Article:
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San Jose mayor urges Santa Clara County sheriff to resign, alleging a ‘Hunger Games’ atmosphere for inmates

Santa Clara County Sheriff Laurie Smith
Santa Clara County Sheriff Laurie Smith speaks on May 26.
(AFP/Getty Images)

Good morning, and welcome to the Essential California newsletter. It’s Thursday, Aug. 19. I’m Justin Ray.

San Jose Mayor Sam Liccardo has made his feelings clear.

In a scathing media briefing this week, he called for the resignation of Santa Clara County Sheriff Laurie Smith, citing multiple controversies during her tenure.

“In any civil society, the safety of the inmates themselves must also be protected, and they must not be condemned to some dystopian tenure in ‘Hunger Games’,” Liccardo said. “Santa Clara County taxpayers — the majority of whom reside in my city of San Jose — have footed the bill for eight-figure payouts on civil settlements.”

Among the issues Liccardo cited in calling for Smith’s resignation:

  • Three jail guards were found guilty of second-degree murder in the beating death of Michael Tyree, 31, a mentally ill inmate, at San Jose’s Main Jail in 2015.
  • In 2018, Andrew Hogan — a mentally ill man — became severely disabled after he was repeatedly injured while riding in a jail transport van unrestrained. Records newly acquired by the Mercury News reveal that the county quietly approved a $10-million settlement to the Hogan family.
  • In August 2019, deputies moved inmate Juan Martin Nunez onto his bed without stabilizing his spinal cord after a fall, according to Paolo Alto Online. Nunez, who is now quadriplegic, has filed a lawsuit that remains unresolved.
  • An ongoing investigation into an iPad bribery scheme involving the Santa Clara County Sheriff’s Office has resulted in the indictment of two of Smith’s aides and a campaign fundraiser.
  • In 2020, three dozen jail inmates spent nearly six uninterrupted minutes beating a man they suspected had informed on his fellow gang members. Deputies did not try to stop it.

Following Liccardo’s comments, Smith said she stands by her staff.

“We have made meaningful change. There needs to be accurate information, not conjecture,” Smith said. She did not directly discuss the call for her resignation, but when asked whether she intended to step down, she said: “At this time, no.”

Because the allegations against her and the Sheriff’s Office include a constitutional violation, Smith said she welcomes the FBI and other federal agencies to conduct their own investigations.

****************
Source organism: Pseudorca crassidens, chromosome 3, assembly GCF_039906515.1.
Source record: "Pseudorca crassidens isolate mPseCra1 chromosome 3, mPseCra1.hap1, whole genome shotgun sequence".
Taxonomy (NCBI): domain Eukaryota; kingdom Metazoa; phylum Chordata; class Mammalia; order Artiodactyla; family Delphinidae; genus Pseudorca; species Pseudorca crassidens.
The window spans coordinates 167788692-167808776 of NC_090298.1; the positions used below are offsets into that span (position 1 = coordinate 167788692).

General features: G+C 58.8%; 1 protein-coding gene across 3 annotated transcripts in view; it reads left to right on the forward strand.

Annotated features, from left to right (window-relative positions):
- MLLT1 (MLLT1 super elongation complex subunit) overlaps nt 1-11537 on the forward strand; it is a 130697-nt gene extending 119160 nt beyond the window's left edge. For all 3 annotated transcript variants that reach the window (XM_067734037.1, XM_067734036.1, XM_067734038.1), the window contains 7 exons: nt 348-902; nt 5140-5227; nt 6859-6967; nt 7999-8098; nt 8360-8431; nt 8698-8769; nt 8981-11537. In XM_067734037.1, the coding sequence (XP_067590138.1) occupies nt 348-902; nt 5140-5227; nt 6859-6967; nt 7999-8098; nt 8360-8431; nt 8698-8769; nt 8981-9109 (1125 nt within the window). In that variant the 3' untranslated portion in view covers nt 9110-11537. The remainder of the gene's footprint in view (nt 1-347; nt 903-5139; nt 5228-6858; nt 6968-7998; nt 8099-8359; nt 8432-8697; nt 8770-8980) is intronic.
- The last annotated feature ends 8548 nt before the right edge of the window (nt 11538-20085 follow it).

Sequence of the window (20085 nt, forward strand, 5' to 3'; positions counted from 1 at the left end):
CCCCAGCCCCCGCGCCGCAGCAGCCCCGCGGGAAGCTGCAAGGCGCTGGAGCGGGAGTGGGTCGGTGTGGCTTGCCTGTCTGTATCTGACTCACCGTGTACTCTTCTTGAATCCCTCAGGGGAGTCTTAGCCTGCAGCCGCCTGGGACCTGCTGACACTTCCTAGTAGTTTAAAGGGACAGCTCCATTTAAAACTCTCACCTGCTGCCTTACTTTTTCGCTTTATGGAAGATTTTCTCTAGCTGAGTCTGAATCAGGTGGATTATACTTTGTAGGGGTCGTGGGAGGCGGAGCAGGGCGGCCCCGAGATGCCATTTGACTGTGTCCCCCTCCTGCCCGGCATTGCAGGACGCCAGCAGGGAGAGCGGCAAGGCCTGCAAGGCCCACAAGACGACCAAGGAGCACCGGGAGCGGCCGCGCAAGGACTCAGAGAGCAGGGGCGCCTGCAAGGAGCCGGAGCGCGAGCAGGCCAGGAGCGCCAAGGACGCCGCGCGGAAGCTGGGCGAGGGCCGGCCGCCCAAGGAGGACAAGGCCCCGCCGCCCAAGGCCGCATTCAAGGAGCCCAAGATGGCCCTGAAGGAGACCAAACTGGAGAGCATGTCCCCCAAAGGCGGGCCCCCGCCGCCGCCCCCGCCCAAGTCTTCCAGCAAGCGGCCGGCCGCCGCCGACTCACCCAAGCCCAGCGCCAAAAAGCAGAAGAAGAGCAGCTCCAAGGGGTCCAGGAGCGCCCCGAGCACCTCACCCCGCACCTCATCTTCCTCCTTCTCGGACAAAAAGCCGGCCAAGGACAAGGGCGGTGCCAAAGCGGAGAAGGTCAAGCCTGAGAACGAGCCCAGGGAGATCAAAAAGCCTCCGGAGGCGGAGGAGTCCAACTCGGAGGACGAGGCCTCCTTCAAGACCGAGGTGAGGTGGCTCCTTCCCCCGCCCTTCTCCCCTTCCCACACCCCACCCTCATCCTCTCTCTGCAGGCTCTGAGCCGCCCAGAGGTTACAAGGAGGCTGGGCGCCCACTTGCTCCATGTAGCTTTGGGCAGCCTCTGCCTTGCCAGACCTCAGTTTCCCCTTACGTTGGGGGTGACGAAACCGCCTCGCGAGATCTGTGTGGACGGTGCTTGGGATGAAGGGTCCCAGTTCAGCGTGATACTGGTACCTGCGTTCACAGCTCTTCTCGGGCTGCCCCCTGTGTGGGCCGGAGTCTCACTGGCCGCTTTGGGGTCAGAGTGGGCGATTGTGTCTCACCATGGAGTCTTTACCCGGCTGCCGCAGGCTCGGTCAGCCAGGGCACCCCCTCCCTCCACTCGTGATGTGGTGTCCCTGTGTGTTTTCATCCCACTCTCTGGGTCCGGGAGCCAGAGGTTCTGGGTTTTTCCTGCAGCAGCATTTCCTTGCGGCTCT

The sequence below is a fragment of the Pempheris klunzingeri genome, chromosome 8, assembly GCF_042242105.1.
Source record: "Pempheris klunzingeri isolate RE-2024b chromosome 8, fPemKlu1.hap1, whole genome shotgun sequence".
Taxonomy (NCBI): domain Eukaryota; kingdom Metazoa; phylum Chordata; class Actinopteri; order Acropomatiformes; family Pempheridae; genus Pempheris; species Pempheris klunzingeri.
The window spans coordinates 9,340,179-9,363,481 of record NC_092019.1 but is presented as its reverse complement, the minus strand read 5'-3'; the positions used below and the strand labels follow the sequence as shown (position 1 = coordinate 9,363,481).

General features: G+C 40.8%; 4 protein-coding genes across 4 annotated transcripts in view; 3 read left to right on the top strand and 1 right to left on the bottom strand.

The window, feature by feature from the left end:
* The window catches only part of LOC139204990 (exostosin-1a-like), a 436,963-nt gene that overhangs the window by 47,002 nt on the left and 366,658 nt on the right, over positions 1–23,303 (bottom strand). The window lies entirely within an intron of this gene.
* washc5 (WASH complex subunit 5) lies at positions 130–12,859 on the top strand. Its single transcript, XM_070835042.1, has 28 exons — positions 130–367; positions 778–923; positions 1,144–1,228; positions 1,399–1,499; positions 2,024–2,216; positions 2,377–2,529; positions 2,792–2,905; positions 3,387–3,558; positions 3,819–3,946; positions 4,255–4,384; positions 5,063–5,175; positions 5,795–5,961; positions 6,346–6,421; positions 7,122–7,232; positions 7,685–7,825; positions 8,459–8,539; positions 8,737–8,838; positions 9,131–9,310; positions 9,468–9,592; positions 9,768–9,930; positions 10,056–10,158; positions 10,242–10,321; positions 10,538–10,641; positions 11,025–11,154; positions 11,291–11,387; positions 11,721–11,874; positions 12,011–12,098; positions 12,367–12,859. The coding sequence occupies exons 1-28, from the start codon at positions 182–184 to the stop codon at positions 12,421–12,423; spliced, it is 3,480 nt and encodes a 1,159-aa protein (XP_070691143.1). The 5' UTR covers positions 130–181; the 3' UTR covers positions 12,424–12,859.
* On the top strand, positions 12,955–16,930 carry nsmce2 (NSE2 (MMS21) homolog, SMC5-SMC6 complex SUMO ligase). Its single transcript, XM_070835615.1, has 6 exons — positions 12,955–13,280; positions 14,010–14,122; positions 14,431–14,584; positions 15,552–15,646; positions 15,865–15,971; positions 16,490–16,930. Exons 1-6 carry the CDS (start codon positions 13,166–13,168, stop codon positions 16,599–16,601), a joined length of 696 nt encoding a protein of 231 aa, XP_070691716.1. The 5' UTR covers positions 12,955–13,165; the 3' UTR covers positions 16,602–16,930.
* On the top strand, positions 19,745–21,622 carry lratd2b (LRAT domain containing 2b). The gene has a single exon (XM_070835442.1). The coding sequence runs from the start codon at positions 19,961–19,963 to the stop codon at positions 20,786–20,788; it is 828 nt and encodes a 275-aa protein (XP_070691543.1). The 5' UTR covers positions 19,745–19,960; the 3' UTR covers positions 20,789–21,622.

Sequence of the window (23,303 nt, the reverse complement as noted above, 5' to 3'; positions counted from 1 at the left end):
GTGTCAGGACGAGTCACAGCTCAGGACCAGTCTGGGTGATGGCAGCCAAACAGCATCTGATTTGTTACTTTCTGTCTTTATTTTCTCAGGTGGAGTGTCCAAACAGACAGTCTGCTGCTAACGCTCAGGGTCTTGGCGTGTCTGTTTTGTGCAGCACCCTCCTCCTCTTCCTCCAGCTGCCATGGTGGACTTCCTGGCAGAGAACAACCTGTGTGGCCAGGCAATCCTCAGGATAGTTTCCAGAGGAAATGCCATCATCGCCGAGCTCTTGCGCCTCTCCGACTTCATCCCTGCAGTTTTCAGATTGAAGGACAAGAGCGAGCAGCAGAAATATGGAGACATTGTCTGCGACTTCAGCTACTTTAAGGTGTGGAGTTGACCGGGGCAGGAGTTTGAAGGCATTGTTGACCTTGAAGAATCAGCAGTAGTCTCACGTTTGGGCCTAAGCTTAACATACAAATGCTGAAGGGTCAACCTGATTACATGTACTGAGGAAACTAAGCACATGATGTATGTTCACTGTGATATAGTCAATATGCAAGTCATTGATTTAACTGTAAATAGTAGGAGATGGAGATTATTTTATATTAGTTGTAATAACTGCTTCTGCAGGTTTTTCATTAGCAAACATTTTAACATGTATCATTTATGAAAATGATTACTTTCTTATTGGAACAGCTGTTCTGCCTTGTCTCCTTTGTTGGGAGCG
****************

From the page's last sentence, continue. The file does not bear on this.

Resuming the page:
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Santa Clara County Supervisors Joe Simitan and Otto Lee have called for the public release of a report and audio recording related to the 2018 Hogan incident. The sheriff said her office may consider releasing the requested information in the case as long as there are no negative repercussions to the victims and their families.

I have laid out a lot here, but there’s still more to know.

And now, here’s what’s happening across California.

Note: Some of the sites we link to may limit the number of stories you can access without subscribing.

L.A. STORIES

Op-Ed: As a doctor in a COVID unit, I’m running out of compassion for the unvaccinated. Get the shot. Dr. Anita Sircar, an infectious disease physician and clinical instructor of health sciences at the UCLA School of Medicine, writes a personal essay for The Times. “The burden of this pandemic now rests on the shoulders of the unvaccinated. On those who are eligible to get vaccinated, but choose not to, a decision they defend by declaring, ‘Vaccination is a deeply personal choice.’ But perhaps never in history has anyone’s personal choice impacted the world as a whole as it does right now.” Los Angeles Times

Covid 19 vaccine protest
A protest at a Dodger Stadium COVID-19 vaccination site earlier this year.
(Irfan Khan / Los Angeles Times)

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POLITICS AND GOVERNMENT

Just three of the 46 candidates running to replace Gov. Gavin Newsom in the Sept. 14 election participated in a debate this week: former San Diego Mayor Kevin Faulconer, Rancho Santa Fe businessman John Cox and Assemblyman Kevin Kiley of Rocklin. As in a previous debate among Republicans this month, the candidates used the platform to rail against Newsom and the Democratic policies they say hurt Californians. But the event also marked the first time front-runner Larry Elder was targeted by the candidates from the debate stage. The event also included a moment of spectacle in which one hopeful was served with a subpoena onstage. Los Angeles Times